U.S. plans to admit maximum 45000 refugees in next fiscal year

U.S. plans to admit maximum 45000 refugees in next fiscal year

U.S. plans to admit maximum 45000 refugees in next fiscal year

The Trump administration on Wednesday proposed admitting a maximum of 45,000 refugees next year, the lowest cap in decades, which officials said was necessary to ensure USA security as the government tightens its screening and vetting processes.

US officials say the new cap advances national security interests and reflects the country's capacity to properly screen and take in refugees.

"But this number was reached after taking a look at these requirements, and we believe that we can get into the ballpark of this number, of this ceiling", one USA official said.

"The security and safety of the American people is our chief concern", one senior USA government official told reporters on a conference call, later adding that the number is "consistent with our foreign policy goals and operational capacity in light of additional security vetting procedures that we are implementing, and the domestic asylum backlog that (the Department of Homeland Security) is now facing".

The 45,000 total is broken down into regions.

The International Rescue Committee (IRC) is disturbed by this morning's reports that the Trump Administration is set to cap the annual admissions ceiling for refugees at 45,000.

Administration officials said one reason for the lower cap this year is that Department of Homeland Security staff are being re-directed to deal with a growing backlog of cases of foreigners already in the United States who are seeking asylum for fear of persecution.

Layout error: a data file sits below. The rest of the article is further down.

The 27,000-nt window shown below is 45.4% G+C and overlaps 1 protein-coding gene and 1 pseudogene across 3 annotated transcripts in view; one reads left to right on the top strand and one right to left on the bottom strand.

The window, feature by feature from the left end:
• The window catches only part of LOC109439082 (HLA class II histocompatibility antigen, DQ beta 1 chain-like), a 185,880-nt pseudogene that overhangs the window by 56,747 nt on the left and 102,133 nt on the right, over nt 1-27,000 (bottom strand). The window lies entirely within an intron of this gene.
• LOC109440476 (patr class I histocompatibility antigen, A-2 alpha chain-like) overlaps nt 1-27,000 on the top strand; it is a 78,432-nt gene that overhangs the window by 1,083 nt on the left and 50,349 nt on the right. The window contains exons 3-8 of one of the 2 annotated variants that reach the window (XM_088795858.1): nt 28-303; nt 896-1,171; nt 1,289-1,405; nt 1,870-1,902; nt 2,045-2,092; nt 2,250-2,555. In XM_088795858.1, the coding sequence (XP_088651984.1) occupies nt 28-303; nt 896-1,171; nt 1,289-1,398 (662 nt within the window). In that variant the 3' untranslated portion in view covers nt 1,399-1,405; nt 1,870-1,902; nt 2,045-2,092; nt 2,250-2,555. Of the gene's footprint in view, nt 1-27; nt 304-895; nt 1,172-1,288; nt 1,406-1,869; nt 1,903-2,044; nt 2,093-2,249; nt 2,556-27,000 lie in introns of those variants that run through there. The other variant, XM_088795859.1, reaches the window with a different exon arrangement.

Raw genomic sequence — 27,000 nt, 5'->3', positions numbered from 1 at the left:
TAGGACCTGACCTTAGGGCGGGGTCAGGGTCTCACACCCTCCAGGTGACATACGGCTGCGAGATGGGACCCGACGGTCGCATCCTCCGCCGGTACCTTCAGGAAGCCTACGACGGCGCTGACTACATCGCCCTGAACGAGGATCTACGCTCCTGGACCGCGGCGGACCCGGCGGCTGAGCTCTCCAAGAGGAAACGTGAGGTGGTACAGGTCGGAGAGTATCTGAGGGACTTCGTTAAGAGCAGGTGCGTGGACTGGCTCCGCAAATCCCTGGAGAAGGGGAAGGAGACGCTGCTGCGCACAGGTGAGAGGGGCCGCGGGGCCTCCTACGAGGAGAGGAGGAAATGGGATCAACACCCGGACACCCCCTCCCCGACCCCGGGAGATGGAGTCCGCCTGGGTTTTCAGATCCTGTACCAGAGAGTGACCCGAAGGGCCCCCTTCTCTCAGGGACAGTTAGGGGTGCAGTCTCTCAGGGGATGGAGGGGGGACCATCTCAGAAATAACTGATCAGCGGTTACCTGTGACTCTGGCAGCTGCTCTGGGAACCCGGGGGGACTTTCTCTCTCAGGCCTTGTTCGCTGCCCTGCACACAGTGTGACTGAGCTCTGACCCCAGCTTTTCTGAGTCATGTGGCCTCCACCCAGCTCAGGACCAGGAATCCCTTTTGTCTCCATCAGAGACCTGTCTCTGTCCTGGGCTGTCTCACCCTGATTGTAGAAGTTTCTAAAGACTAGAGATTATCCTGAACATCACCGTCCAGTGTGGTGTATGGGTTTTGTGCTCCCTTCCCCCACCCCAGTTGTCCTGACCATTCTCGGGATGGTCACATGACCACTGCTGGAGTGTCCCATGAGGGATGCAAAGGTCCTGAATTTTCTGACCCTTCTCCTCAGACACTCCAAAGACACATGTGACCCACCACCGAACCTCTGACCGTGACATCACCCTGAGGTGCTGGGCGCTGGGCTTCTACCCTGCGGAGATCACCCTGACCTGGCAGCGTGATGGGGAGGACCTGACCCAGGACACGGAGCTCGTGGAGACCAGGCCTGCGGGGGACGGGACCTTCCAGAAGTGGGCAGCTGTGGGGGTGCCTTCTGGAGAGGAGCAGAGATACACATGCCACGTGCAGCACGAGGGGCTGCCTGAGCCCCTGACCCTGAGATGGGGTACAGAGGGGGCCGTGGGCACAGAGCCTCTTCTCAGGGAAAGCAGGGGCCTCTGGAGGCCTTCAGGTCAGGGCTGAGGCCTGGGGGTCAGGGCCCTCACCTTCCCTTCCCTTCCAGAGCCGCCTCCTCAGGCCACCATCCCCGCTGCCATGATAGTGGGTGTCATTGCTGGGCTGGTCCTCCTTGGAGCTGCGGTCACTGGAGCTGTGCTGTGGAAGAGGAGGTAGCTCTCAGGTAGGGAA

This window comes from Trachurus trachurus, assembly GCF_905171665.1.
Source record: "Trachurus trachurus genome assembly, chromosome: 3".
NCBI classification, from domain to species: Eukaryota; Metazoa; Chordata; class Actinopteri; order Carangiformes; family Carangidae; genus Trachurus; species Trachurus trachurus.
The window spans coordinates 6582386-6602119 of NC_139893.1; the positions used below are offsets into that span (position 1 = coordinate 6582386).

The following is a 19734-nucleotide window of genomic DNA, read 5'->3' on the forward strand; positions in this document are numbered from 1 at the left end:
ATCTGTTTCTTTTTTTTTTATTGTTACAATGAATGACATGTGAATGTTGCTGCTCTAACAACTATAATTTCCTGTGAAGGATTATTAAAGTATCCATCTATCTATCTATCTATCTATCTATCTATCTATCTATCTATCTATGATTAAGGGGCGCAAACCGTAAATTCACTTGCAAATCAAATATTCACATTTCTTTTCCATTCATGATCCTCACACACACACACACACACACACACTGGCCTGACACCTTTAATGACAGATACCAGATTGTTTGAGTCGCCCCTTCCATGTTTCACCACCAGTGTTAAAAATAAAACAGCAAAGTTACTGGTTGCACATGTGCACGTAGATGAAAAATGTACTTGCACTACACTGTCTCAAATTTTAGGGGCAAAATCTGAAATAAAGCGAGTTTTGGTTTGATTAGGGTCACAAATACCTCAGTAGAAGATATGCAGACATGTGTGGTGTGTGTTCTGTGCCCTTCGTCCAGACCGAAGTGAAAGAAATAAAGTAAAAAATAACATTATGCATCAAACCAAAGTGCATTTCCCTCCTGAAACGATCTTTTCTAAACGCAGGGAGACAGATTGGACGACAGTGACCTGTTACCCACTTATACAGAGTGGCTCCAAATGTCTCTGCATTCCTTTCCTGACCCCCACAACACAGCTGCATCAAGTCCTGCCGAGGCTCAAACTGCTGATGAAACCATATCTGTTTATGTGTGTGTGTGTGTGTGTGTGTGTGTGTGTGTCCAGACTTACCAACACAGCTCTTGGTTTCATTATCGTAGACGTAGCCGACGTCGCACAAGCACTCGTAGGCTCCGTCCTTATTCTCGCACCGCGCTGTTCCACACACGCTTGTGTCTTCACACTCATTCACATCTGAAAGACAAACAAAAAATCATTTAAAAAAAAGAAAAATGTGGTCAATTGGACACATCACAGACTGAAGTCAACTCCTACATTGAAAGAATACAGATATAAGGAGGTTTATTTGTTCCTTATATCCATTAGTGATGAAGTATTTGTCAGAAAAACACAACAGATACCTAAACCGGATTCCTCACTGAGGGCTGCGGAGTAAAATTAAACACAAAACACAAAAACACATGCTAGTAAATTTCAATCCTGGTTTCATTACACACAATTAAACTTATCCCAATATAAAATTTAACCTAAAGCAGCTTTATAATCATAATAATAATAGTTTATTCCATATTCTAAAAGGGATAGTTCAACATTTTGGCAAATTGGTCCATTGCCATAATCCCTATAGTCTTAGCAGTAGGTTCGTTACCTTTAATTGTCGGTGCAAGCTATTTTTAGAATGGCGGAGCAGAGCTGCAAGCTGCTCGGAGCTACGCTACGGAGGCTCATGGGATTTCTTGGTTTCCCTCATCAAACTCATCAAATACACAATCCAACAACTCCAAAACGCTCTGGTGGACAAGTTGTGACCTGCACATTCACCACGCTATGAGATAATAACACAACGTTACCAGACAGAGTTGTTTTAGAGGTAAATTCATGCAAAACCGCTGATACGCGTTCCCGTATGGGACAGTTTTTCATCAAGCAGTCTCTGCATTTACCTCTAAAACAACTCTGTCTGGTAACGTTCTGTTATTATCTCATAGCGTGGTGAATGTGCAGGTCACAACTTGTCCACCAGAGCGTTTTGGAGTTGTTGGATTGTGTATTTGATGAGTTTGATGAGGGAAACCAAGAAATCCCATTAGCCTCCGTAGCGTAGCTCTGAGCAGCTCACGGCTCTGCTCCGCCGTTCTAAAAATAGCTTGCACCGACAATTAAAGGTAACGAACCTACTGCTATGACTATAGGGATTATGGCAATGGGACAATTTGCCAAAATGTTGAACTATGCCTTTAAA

The proposed refugee limit represents a cut of more than half from the refugee ceiling set last year by former President Barack Obama, and is much lower than the 75,000 limit suggested by refugee advocates this year. DHS officers interview both asylum and refugee applicants.

"We need to ensure refugee resettlement opportunities go to those who are eligible for such protection and who are not known to present a risk to the safety or the security of our country".

The new cap is the lowest in decades for the USA refugee admission program and marks an especially steep decline from recent years.

The officials who briefed reporters on Wednesday emphasized that the U.S. remains the world's leading donor of humanitarian assistance, and leads in permanent resettlement of refugees (with a very slight edge over Canada). That order was delayed by legal action, but was ultimately implemented for refugees who could not demonstrate "bona fide" family ties in the United States. But the U.S.is not the largest refugee host, with countries neighboring Syria, for example, forced to handle millions of refugees -- more than three million in Turkey and one million in Lebanon alone. "I pray that America does not lose its heart and soul".

Sen. Ben Cardin (D-Md.), the ranking member on the Senate Foreign Relations Committee, said in a statement the new cap "is devastating to tens of thousands of innocent people, and a blow to America's standing as the premier global humanitarian leader".

A State Department official says that since 1980, the president makes the final determination after the administration consults with Congress, meaning "there's always a chance it could change" and Trump could decrease or increase the number on his own. Last year, the Obama administration proposed 14,000 unallocated admissions. "Secretary Tillerson and DHS Acting Secretary Duke will consult with Congress tomorrow", he said.

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